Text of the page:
Lateral view. Chin and about 40% of neck
should show. Use Frankfort horizontal line to be
sure that head is level.
Three-Quarter Extraoral View
Objective: A shot from the top of the head to one or
two inches below the chin.
Subject: The patient’s body should be at a right
angle to the camera, as in the profile shot, but the
patient should turn the head about 45°, until the
opposite eyebrow can be seen.
As the shot is being taken, ask the patient to look
toward the camera while keeping the head in
position. This will produce a slightly more animated
shot and will allow the dental light to decrease the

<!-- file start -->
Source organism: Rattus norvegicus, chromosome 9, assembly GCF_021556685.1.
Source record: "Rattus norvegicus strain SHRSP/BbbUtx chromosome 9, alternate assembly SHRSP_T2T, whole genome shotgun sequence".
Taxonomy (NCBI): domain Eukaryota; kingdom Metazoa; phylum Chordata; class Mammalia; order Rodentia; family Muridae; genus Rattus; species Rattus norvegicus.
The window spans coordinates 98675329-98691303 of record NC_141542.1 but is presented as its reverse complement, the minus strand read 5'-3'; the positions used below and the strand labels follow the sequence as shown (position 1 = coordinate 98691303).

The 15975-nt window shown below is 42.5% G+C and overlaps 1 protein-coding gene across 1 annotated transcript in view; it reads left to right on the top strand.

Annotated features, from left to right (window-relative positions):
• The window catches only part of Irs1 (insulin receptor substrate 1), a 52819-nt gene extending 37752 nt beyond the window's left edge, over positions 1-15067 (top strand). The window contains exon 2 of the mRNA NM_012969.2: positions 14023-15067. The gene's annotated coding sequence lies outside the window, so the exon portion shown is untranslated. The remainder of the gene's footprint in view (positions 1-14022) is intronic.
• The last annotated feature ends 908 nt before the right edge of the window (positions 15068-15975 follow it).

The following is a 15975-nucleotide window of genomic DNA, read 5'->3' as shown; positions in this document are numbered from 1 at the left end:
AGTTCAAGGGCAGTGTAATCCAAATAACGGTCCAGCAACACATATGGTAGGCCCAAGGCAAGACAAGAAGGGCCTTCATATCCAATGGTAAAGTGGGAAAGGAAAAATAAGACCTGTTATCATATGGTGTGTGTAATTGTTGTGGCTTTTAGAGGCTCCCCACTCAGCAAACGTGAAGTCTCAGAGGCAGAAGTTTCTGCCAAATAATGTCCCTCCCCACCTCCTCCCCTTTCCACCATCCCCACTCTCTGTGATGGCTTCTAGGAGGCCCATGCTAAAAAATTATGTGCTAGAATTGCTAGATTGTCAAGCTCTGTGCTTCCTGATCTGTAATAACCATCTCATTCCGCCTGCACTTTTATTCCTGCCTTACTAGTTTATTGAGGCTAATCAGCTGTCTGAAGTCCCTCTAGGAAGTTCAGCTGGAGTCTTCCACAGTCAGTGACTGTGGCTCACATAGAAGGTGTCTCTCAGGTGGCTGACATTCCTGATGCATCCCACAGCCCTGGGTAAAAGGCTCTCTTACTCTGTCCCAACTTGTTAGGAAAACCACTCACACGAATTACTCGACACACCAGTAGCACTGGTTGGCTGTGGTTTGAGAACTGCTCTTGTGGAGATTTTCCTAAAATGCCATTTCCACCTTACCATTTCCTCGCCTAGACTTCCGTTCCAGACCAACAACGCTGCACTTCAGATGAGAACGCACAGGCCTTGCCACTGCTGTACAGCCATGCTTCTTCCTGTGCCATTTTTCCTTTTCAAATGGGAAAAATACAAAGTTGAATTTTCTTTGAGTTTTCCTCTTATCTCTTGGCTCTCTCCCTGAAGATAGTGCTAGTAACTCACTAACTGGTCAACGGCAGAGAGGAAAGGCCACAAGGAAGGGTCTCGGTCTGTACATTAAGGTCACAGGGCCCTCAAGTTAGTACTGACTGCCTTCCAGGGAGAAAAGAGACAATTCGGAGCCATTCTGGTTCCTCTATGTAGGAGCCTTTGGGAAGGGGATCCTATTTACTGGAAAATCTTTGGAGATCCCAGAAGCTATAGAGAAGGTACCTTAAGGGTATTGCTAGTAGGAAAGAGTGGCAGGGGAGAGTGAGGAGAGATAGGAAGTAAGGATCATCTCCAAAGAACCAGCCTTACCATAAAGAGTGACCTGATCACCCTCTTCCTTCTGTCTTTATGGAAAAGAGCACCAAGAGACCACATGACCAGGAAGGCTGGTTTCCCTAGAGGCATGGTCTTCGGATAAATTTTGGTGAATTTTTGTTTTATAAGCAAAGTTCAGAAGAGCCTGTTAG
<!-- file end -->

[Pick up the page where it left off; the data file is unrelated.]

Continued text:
amount of “red-eye”
Procedure: Focus on the cheekbone and the side of
the nose to ensure adequate depth of field.
Patient looks toward camera immediately before
three-quarter shot is taken
Oblique view. Use Frankford horizontal plane. (Horizontal line
through tragus and through infraorbital rim). Make sure that
about half of opposite upper lid eyelashes show. All of far side
pupil should not show.
Another oblique view, showing about half of subject's pupil, most
of her upper lashes, and none of her lower lashes. Also, note
how use of soft, indirect flash brings out this patient's delicate
flesh tones, pouting lips, and long eyelashes.
Base view. Include all of chin and small area of neck.
Interpupillary line should be horizontal. Photographer
should correct any habitual head tiring that subject
Hairstyle can distract from facial analysis. B, Hair should be pulled
back, in a ponytail, if necessary. This allows for auricular analysis